By Jennifer Yousfi
After AIG shares were violently whipsawed in the market, first on reports of a possible bridge loan, then later on reports that the $40 billion emergency loan request from the government had been denied, representatives from the Fed and U.S. Treasury Department met to discuss the fate of the insurer deemed by many "too large to fail".
AIG is a holding company with operations in over 130 countries, mainly focused on insurance and retirement planning. While many of AIG's subsidiaries remain sound and profitable, the corporate holding company was facing a liquidity crunch due to bad bets on billions in credit-default swaps (CDS) sold to protect subprime credit derivatives.
The global effect of a potential AIG collapse would be far-reaching and affect scores of businesses as well as many consumers.
In statement released at 9:00 p.m. EDT Tuesday night, the Fed outlined the emergency bailout of AIG.
"The Board determined that, in current circumstances, a disorderly failure of AIG could add to already significant levels of financial market fragility and lead to substantially higher borrowing costs, reduced household wealth, and materially weaker economic performance," the Fed's statement read.
AIG shares sank further yesterday (Wednesday) as the market digested the latest government bailout. AIG stock dropped another $1.70, a decline of 45%, to close at $2.05 in New York. The shares are down 45% year-to-date and well off their 52-week high of $70.13.
As a component of the Dow Jones Industrial Index, AIG's heavy losses weighed on the index bringing it down 449.36 points, a decline of 4% to close at 10,609.66.
The Fed's deal left AIG shareholders out in the cold as dividends will likely be halted, but with its credit ratings slashed and desperate to raise capital, the AIG board of directors had little choice but to agree to the offer.
"AIG is a solid company with over $1 trillion in assets and substantial equity, but it has been recently experiencing serious liquidity issues," the AIG board said in a statement released after the Fed's announcement. "We believe the loan, which is backed by profitable, well-capitalized operating subsidiaries with substantial value, will protect all AIG policyholders, address rating agency concerns and give AIG the time necessary to conduct asset sales on an orderly basis."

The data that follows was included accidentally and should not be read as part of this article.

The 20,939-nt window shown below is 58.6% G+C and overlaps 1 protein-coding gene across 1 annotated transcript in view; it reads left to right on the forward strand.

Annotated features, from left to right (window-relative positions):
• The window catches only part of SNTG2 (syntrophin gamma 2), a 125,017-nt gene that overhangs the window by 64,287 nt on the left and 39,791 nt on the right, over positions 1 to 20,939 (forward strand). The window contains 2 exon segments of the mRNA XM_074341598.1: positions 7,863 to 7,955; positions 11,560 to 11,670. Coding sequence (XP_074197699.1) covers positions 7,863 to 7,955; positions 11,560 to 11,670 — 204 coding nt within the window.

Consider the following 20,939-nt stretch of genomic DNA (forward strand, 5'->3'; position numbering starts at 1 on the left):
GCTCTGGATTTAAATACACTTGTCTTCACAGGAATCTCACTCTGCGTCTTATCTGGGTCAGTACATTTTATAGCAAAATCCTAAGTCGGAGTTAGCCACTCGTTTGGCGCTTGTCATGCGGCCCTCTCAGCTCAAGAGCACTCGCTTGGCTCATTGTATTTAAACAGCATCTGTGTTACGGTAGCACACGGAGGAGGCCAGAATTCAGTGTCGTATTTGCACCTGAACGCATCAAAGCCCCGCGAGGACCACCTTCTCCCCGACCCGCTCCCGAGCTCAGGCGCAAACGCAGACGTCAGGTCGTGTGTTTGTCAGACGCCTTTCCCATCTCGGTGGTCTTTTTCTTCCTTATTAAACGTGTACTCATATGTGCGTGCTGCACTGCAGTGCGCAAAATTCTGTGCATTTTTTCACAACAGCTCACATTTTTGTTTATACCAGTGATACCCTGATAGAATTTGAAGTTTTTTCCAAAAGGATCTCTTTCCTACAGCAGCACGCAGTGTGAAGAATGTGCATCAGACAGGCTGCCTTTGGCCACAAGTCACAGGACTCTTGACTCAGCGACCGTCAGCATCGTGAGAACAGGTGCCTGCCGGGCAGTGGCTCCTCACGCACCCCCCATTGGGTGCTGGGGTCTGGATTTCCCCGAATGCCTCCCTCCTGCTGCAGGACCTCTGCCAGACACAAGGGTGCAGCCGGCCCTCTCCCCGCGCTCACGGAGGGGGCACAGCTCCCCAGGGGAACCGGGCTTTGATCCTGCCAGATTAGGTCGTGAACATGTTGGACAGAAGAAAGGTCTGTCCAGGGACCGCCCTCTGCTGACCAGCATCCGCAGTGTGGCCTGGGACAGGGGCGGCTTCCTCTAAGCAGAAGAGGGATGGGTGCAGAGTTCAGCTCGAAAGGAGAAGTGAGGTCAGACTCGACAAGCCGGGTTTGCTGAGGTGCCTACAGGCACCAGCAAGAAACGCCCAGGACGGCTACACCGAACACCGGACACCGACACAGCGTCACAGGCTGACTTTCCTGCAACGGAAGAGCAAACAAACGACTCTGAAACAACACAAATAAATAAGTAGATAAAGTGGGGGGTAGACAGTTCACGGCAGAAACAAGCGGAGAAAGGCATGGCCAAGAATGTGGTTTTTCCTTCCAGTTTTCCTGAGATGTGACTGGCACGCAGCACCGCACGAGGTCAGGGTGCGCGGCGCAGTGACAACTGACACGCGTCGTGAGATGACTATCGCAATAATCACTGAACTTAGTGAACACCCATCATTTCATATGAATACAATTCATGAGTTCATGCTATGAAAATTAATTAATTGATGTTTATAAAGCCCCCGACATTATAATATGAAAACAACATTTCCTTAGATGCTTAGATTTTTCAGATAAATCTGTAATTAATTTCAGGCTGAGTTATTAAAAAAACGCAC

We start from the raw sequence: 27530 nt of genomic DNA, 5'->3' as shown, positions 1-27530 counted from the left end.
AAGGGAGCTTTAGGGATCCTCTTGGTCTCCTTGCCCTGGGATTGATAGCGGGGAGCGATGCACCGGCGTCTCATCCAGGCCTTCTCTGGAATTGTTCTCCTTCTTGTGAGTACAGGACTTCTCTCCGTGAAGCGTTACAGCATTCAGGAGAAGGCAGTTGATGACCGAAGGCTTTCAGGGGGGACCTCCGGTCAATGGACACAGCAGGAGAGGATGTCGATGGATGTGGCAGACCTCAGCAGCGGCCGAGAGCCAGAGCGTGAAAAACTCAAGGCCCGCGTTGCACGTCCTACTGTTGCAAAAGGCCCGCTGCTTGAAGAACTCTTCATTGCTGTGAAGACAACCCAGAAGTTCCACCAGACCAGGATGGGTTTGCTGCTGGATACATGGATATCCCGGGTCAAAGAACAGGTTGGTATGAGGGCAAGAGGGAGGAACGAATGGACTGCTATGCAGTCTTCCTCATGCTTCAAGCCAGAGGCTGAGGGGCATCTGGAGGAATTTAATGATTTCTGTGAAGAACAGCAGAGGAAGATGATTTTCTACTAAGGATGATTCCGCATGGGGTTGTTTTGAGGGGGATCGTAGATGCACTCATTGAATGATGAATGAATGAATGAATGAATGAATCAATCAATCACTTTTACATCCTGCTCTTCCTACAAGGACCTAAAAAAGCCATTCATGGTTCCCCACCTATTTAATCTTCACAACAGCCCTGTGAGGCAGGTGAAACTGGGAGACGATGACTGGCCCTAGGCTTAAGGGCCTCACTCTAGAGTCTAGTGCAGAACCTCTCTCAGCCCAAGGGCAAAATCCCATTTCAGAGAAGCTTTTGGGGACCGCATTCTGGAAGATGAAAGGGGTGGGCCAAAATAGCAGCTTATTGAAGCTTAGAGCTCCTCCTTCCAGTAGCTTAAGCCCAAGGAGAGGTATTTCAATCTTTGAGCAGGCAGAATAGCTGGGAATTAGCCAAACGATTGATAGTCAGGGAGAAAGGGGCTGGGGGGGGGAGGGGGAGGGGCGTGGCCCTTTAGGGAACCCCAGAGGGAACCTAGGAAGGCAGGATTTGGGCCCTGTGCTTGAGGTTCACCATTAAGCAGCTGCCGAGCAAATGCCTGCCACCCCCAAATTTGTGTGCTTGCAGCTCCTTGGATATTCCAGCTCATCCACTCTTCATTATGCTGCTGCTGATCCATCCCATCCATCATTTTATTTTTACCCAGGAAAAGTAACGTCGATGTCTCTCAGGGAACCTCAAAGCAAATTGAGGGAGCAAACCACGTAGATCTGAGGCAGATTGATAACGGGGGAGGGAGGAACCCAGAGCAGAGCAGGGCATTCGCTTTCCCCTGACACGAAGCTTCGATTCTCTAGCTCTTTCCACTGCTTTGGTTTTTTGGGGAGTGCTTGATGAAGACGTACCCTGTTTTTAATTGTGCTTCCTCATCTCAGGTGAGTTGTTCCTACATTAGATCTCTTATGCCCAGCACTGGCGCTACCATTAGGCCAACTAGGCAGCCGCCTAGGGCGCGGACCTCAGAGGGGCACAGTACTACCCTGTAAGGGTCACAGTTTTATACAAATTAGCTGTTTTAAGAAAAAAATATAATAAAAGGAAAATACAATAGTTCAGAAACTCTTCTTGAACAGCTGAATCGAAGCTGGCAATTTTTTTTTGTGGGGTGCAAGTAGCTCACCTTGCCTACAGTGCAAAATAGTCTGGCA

Under the new provision, AIG will have access to $85 billion in funds over the course of 24-months. The funds are repayable at a rate of three-month Libor – London Interbank Offer Rate – plus 850 basis points, which is currently about 11.3%.
The "punitive" interest rate on the two-year loan "makes it extremely clear that this is not a subsidy extended to keep the company afloat but rather a stranglehold that makes AIG unviable while ensuring that its obligations will be met," Marco Annunziata, an analyst at UniCredit SpA, wrote in a note to clients, Bloomberg News reported. "This is to all extents and purposes a controlled bankruptcy."
In addition, the Fed reserves the right to make senior management changes. The Wall Street Journal reported that AIG Chief Executive Officer Robert Willumstad has been asked to step down and will be replaced by Edward Liddy, formerly of Allstate Corp.
Willumstad had only been CEO for a brief three months, and yet, he is eligible to walk way with a golden parachute valued at $7 million.
"To most people, that would seem to be a lot of money, given he was only there a few months," David Schmidt, a senior consultant at New York-based executive pay firm James F. Reda & Associates, told Bloomberg. "I'm sure when they negotiated this contract they never thought he'd only be there three months."
News and Related Story Links:
AIG Falls on Concern Shareholders Will Be Wiped Out
What the Fed's Rescue of AIG Really Means
The Fed's $85 Billion AIG Lifeline
The Wall Street Journal:
U.S. to Take Over AIG in $85 Billion Bailout; Central Banks Inject Cash as Credit Dries Up
AIG Recovers Slightly on Possible Fed "Loan Package"